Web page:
Designer Turns Traditional Mexican Blankets Into Statement Coats

Designer Turns Traditional Mexican Blankets Into Statement Coats

Mikala Jones-Fielder: I’ve
never looked so cool in my life. Brenda Equihua: This is, like,
in the dictionary for drip. You know? Mikala: Oh yeah. Drip, and then you see me in this. Brenda: This is so saucy. (laughing) Narrator: This is Brenda Equihua. She creates statement coats from versions of San Marcos
cobijas, or blankets, that celebrities like Bad
Bunny and J Balvin love. It took months for Brenda to
create the perfect template to turn the blankets into
high-fashion street wear. San Marcos blankets are
intimate comfort items in Latinx homes that
often become heirlooms. Although the blankets are often made with loud colors and bold designs, they are subtle household fixtures that represent love and family, which explains why so many people were hesitant to cut the treasured item. Brenda: I was met with
a lot of resistance. A lot of people immediately when they saw what I wanted them to sew, they were like, “Uh-uh. I don’t wanna be involved.” Narrator: Brenda’s process
for creating the coats is simple but varies for each coat. Since Brenda designs around the blankets, each coat is unique. After strategically placing the templates, the blankets are cut into
various puzzle pieces and sewn together. She turns any fabric scraps into hats, scrunchies,
and even hoop earrings. Brenda’s inspiration for Equihua came from embracing her
identity as a Latinx woman. Brenda: I don’t think
that you can disconnect being a Latinx designer from being a Latinx person in general, because those experiences carry over in every part of your life. I was really questioning what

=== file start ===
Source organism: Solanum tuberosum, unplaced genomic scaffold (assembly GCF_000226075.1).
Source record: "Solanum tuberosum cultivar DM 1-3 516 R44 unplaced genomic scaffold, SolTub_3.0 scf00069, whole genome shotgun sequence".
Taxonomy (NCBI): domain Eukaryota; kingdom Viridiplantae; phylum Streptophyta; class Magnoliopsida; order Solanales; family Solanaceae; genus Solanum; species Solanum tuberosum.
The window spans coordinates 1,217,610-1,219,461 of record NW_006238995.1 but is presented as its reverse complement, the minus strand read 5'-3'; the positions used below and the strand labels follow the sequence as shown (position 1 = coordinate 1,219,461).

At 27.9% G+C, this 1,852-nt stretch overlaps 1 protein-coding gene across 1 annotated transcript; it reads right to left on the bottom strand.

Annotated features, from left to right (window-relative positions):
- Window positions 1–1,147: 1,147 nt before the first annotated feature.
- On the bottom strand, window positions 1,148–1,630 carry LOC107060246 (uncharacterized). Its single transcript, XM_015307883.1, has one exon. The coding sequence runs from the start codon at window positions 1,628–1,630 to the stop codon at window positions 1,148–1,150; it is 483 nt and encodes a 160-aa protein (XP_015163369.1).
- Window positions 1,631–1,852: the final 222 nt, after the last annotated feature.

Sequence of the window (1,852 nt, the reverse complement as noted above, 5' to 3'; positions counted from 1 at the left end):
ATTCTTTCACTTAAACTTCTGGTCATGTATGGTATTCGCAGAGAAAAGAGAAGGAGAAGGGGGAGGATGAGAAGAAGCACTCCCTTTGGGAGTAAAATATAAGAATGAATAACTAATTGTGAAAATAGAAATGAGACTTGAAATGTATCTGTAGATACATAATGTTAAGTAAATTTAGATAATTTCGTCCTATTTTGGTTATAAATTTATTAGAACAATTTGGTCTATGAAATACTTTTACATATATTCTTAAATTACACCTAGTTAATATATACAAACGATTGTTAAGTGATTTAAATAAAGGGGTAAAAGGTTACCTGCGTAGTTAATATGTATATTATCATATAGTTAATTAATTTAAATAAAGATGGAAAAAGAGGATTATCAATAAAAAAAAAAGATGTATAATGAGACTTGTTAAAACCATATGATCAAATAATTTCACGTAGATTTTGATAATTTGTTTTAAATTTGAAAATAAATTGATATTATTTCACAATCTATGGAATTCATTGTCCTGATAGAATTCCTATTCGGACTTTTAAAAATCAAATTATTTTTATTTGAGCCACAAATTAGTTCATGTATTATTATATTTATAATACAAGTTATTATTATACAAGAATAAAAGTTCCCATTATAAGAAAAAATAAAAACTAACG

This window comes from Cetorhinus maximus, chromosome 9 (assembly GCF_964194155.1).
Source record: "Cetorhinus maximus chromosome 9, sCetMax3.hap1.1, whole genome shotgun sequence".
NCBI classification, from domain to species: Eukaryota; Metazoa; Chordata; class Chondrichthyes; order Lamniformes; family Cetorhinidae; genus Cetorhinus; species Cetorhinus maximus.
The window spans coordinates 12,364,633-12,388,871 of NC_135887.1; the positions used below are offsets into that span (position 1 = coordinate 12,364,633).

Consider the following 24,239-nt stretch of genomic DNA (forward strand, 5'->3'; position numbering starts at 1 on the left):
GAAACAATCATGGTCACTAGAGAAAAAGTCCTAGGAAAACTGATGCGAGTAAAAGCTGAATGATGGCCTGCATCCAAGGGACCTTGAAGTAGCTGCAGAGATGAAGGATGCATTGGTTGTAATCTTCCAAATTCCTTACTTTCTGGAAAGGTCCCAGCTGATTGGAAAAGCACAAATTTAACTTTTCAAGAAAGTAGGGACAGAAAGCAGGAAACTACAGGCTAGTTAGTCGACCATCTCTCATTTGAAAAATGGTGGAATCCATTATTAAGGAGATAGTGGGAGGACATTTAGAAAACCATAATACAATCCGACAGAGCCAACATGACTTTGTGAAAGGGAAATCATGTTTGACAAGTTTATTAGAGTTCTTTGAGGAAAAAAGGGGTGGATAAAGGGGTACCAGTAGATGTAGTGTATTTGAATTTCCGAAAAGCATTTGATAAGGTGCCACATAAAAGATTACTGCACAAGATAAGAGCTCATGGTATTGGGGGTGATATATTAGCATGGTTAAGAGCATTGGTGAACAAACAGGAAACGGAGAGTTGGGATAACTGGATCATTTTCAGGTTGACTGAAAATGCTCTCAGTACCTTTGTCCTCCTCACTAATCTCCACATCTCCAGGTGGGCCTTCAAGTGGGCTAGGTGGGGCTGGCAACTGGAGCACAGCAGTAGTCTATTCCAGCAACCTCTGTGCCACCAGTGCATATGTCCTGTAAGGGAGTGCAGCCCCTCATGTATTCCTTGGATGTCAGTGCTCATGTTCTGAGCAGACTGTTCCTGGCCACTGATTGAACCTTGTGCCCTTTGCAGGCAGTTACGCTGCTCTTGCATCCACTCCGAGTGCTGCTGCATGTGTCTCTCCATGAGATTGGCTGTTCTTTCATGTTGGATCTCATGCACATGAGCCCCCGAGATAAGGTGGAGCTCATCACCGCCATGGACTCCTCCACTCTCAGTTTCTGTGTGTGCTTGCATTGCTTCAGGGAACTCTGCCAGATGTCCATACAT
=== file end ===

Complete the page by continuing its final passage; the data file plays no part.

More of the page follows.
my value was as a designer. What is a classic, for example? A pair of jeans, a white tee? I created a list that was
“What is a classic to you?” All of my childhood references, things that I could relate to that maybe weren’t considered a classic in traditional American culture, but that were important because they were a
part of my own existence and my own identity and the
things that resonated with me. Narrator: Each of Brenda’s coats represents important
aspects of Mexican culture. This coat is inspired
by Los Tigres del Norte, a Mexican band known for
songs about Chicanx life. And this Virgen de Guadalupe coat represents the Catholic faith woven into many aspects
of Mexican culture. Brenda hopes that other designers of color create art that embraces
their experiences. Brenda: Take up space, and do it unapologetically. And make room for the
person coming after you. I feel like a goddess in this. I feel, like, strong and powerful.

56 Replies to “Designer Turns Traditional Mexican Blankets Into Statement Coats”

  1. It is obviously a blanket πŸ˜‘πŸ˜‘
    Can wear it as pyjamas but a coat??πŸ˜•πŸ˜• … it's exactly like putting your blanket on an wandering the streets … had actually known a poor crazy guy (mentally sick) who was doing it πŸ˜ƒπŸ˜ƒπŸ˜ƒπŸ˜ƒ he was insane so πŸ€—πŸ€— … but you're supposed to be a designer πŸ˜’πŸ˜’

  2. 0:40 don't call us LatinX😀
    Edit: they said LatinX more than once I'm ready to bounce aoutta this video

  3. Make one with skulls, graves, liquor bottles, hemp/coca leaves, and women in bikinis carrying ak-47’s. That would be more accurate for Los Tigres Del Norte.

  4. I honestly though that was real tigers in the thumbnail πŸ˜† I do oddly satisfying videos with kinetic sand!

  5. What makes it a "statement" coat? What statement are you trying to make? You're tackier than a Romanichel gypsy that just moved to India?

  6. Why does the media keep using the LatinX thing? Spanish has its own grammar rules, developed through centuries. Those grammar rules say that nouns are gendered. It is either laziness from English speaking media to approach Latino culture in its own terms, or in the worst case scenario, another episode of colonization, this time by imposing a Western, English speaking view over Latino culture.

  7. Wrong, I NEVER seen none of my Mexican friends owning these type of soft blankets.
    β€” it was MOSTLY IF NOT ALWAYS asian friends who owned these

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